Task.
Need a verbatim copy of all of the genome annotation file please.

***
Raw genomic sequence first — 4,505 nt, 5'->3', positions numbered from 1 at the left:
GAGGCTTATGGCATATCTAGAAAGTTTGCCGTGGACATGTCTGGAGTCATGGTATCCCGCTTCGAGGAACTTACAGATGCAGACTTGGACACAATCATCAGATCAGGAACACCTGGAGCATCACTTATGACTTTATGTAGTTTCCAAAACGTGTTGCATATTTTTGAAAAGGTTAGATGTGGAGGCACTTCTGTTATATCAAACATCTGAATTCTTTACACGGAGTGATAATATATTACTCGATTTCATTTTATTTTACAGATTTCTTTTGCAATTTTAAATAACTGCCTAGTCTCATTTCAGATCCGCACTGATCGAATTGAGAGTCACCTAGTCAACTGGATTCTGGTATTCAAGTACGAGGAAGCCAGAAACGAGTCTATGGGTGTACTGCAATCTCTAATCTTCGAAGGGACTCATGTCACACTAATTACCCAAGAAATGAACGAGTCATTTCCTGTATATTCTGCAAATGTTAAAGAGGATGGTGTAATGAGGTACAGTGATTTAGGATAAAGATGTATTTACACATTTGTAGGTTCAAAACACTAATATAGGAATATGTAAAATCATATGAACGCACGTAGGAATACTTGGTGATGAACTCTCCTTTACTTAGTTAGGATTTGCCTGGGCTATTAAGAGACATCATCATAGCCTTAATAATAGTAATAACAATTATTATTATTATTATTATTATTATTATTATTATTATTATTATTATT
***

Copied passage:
Raw genomic sequence first — 4,505 nt, 5'->3', positions numbered from 1 at the left:
GAGGCTTATGGCATATCTAGAAAGTTTGCCGTGGACATGTCTGGAGTCATGGTATCCCGCTTCGAGGAACTTACAGATGCAGACTTGGACACAATCATCAGATCAGGAACACCTGGAGCATCACTTATGACTTTATGTAGTTTCCAAAACGTGTTGCATATTTTTGAAAAGGTTAGATGTGGAGGCACTTCTGTTATATCAAACATCTGAATTCTTTACACGGAGTGATAATATATTACTCGATTTCATTTTATTTTACAGATTTCTTTTGCAATTTTAAATAACTGCCTAGTCTCATTTCAGATCCGCACTGATCGAATTGAGAGTCACCTAGTCAACTGGATTCTGGTATTCAAGTACGAGGAAGCCAGAAACGAGTCTATGGGTGTACTGCAATCTCTAATCTTCGAAGGGACTCATGTCACACTAATTACCCAAGAAATGAACGAGTCATTTCCTGTATATTCTGCAAATGTTAAAGAGGATGGTGTAATGAGGTACAGTGATTTAGGATAAAGATGTATTTACACATTTGTAGGTTCAAAACACTAATATAGGAATATGTAAAATCATATGAACGCACGTAGGAATACTTGGTGATGAACTCTCCTTTACTTAGTTAGGATTTGCCTGGGCTATTAAGAGACATCATCATAGCCTTAATAATAGTAATAACAATTATTATTATTATTATTATTATTATTATTATTATTATTATTATTATT